We first met Ms. Ayat Amin (she/her/hers) when she spoke eloquently at the 2020 International Women’s Day rally that took place at Cleveland City Hall in March.
At that time, we spoke to Ayat and learned that she is a “Marketing and Customer Success Lead” for The Opportunity Exchange where her duties include supporting city, county, and state economic development offices.
Perhaps one of the reasons for her eloquence was that she grew up well-versed in pertinent issues having been raised by parents, both of whom from Iraq, was that politics was always discussed at dinnertime, especially Middle Eastern and Iraqi politics. The joke was that the best dinnertime discussion was how to solve the Israel Palenstine conflict.
It didn’t matter that her dad, Raad, served as an interpreter for the U.S. Armed Forces; it was recognized that the Middle East was a very complicated matter, and all options were explored.
Due to restrictions imposed by Covid-19, we were unable to meet with Ayat in person, but we had an engaging conversation with her via telephone wherein she told us that Raad, earned his undergraduate degree from the University of Baghdad and traveled to Southern California to earn a Masters from a California university in the 1980’s when he was twenty-eight.
Raad decided he wanted to remain in the United States but wanted to marry a person from his own background and culture. Fortunately, family and friends were able to connect him with an attractive young mechanical engineer named Zina who had spent most of her life in Kuwait although she was initially from Iraq. Unlike Raad, Zina was a graduate of the University of Kuwait. In 1993, Zina came to the United States and she and Raad were married.
They settled in El Paso, Texas a year later, in 1994, Ayat was born followed by her brother, Haydar, in 1995. While in Texas, Raad worked as an entrepreneur and soon became the owner of several car washes. After 9/11, however, he joined the U.S. Department of Defense as a military interpreter for arabic and was often gone for six months at a time while his wife and two children remained in El Paso.
Ayat has lived in five US states throughout her lifetime, but El Paso in Texas was by far the most diverse. As Muslims in the city, the family felt welcomed and respected. This was not the case a few years later when the family moved to a town in Indiana with a population of 40,000 people. In this small Indiana town, Zina felt isolated and Haydar faced some discrimination at school. The family stayed there for a couple of years before moving to Michigan to be in closer proximity to her grandmother and other family members, and the large Arab American community. Now the family was only 30 minutes from Dearborn, Michigan, which is home to the largest population of Muslims in American and the largest Mosque in North America.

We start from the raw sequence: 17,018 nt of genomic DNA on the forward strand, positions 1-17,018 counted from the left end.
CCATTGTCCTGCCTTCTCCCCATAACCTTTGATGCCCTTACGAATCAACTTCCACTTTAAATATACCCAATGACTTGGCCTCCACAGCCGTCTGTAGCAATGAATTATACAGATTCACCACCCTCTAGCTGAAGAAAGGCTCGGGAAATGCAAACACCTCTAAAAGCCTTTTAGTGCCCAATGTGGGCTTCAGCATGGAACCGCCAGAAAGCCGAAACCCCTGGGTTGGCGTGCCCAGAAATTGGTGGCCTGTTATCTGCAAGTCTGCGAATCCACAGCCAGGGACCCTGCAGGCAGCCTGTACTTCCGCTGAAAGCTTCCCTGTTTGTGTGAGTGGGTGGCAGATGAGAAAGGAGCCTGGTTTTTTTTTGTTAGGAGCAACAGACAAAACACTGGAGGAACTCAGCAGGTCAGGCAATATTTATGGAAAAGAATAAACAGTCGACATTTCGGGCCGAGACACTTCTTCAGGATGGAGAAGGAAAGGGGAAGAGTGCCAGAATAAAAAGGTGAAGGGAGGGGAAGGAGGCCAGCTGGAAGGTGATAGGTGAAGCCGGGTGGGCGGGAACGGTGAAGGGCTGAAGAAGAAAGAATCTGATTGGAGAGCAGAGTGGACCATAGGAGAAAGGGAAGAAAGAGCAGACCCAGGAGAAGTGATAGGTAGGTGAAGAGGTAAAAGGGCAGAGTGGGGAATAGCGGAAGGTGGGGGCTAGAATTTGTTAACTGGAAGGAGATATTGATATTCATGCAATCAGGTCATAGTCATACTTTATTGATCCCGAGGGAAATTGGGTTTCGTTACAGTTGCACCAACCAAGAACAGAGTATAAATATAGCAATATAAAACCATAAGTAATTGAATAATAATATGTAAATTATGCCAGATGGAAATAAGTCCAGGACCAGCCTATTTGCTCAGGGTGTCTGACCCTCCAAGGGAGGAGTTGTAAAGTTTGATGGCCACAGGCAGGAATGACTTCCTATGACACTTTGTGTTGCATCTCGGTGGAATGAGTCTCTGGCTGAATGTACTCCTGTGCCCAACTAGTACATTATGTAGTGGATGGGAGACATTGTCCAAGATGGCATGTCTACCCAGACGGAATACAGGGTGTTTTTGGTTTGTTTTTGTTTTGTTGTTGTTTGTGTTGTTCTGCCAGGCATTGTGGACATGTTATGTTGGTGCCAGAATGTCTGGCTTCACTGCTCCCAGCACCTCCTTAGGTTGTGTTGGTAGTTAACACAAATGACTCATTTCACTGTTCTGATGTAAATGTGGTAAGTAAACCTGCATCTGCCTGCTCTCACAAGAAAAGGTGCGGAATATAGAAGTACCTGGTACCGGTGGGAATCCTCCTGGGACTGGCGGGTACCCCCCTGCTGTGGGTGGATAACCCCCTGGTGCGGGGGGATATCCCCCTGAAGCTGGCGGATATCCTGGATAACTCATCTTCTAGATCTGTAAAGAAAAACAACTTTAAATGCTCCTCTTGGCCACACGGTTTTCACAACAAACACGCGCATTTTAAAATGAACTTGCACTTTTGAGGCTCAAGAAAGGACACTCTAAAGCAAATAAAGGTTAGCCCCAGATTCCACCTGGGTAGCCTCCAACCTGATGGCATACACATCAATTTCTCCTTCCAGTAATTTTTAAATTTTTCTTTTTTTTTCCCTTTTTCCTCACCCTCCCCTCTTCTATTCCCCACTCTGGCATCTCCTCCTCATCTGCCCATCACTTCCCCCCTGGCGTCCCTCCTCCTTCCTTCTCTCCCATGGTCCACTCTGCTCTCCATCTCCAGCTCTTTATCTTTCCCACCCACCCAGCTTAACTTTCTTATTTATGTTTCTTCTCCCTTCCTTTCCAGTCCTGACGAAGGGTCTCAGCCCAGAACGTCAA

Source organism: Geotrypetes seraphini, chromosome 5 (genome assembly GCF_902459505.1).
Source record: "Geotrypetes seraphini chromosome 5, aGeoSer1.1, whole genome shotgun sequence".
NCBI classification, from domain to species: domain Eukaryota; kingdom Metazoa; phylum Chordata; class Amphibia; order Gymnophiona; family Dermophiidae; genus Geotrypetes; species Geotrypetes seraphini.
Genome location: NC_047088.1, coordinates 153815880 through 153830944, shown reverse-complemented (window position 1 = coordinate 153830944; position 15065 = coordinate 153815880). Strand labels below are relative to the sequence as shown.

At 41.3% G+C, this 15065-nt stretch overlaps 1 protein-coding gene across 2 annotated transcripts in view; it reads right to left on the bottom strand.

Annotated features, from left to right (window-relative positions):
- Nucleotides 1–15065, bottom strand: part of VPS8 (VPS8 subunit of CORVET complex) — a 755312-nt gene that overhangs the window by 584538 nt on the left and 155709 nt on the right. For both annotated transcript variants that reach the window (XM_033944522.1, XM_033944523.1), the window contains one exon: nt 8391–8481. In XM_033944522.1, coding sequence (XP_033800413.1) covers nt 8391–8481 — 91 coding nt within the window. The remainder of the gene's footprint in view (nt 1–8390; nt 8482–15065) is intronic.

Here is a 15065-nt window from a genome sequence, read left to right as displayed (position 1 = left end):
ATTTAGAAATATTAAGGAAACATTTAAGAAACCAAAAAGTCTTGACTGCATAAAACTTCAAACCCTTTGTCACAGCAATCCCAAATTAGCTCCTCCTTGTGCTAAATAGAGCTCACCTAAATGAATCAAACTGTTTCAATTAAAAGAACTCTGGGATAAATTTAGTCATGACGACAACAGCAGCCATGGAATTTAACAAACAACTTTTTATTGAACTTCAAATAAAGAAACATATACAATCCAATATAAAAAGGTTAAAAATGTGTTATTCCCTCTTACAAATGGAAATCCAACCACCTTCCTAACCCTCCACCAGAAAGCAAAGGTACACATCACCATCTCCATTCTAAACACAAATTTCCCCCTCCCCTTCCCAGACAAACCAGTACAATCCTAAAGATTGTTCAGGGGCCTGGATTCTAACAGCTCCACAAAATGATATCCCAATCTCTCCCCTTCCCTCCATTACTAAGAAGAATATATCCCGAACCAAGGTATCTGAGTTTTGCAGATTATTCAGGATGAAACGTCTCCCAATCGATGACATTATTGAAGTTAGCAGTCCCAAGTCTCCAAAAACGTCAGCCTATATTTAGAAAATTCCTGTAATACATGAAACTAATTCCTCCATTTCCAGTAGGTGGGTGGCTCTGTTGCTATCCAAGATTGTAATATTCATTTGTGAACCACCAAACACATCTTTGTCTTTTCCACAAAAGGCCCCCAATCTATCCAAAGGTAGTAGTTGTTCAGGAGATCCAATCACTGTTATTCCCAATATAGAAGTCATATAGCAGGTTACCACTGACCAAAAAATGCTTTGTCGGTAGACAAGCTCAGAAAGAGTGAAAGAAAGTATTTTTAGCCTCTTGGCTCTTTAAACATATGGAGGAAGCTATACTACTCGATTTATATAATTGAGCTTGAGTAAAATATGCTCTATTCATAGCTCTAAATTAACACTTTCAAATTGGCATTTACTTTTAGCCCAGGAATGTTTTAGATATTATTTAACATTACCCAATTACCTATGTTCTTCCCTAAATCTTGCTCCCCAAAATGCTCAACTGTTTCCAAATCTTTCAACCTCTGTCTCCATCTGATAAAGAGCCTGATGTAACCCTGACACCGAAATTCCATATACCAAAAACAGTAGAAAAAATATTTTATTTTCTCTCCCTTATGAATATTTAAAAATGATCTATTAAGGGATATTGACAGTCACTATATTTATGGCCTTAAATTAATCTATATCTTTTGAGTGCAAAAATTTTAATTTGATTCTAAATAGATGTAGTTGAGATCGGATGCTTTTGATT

Later, Ayat enrolled at the University of California in San Diego where she majored in Physics with a minor in Computer Science. Ayat was inspired to do this by her mother, her grandmother, and several aunts who were all engineers in various fields. Due to her Middle Eastern background, Ayat grew up surrounded by women in STEM fields because in Iraq there was no stigma against studying science if you were a women. Ayat was surprised to learn that many of her peers in Physics, especially the females, never met a female in STEM.
In 2016, Ayat graduated from the University and took a job as a data scientist with an A.I. start-up. A short time later, Ayat became involved with Venture for America which is a fellowship program for recent college graduates who want to become start-up leaders and/or entrepreneurs just like Raad.
Venture for America directed her to The Opportunity Exchange in Cleveland, Ohio whose “platform helps facilitate collaborative execution of impactful economic development projects.” The company was founded in 2018, and was recently voted as a top five start-up in Cleveland.
To be sure, Ayat appreciates the opportunity to live not-too-far from her family and to engage in meaningful work.
When we discussed immigration matters, Ayat has only visited Iraq once when she was five years old. Despite a strong desire to go and visit her father’s family who still live in Iraq, Ayat had not been back largely due to the ongoing unrest in the region. In January 2020, Ayat had a plane ticket to go to Iraq but that changed when the assassination of General Qasem Soleimani of Iran led to all flights to be cancelled due to the possibility of a proxy war breaking out. It was a disheartening way to start 2020.
As others have also said, Ayat believes that an immigrant is often a person with two identities, and he/she does not fully belong to either his country of origin or to his/her adopted land. As Edward Said once said, to be an immigrant is to live in exile between two worlds. To Ayat, the search for reconciliation between these two worlds defines what being an immigrant is, and that journey is different for everyone.
In addition, to her duties at her job, Ayat is passionate about the environment. She volunteers a lot of her time to social justice organizations like “Black Environmental Leaders” that encourage a dialogue about racial justice and environmental matters. This group is very important considering the lack of resources directed to communities of color resulting in much environmental disparity.
The incoming administration in Washington, D.C. came up during our conversation and Ayat told us that she believes it is unwise to put too much hope on one individual, but she is quite heartened by the diversity of President-Elect Biden’s staff and cabinet and his outreach to the organizations like the Sunrise Movement which stress the need to address climate issues.
“What motivates me,” says Ayat, “is the responsibility to create the world you want to see and not to let others decide this for you.”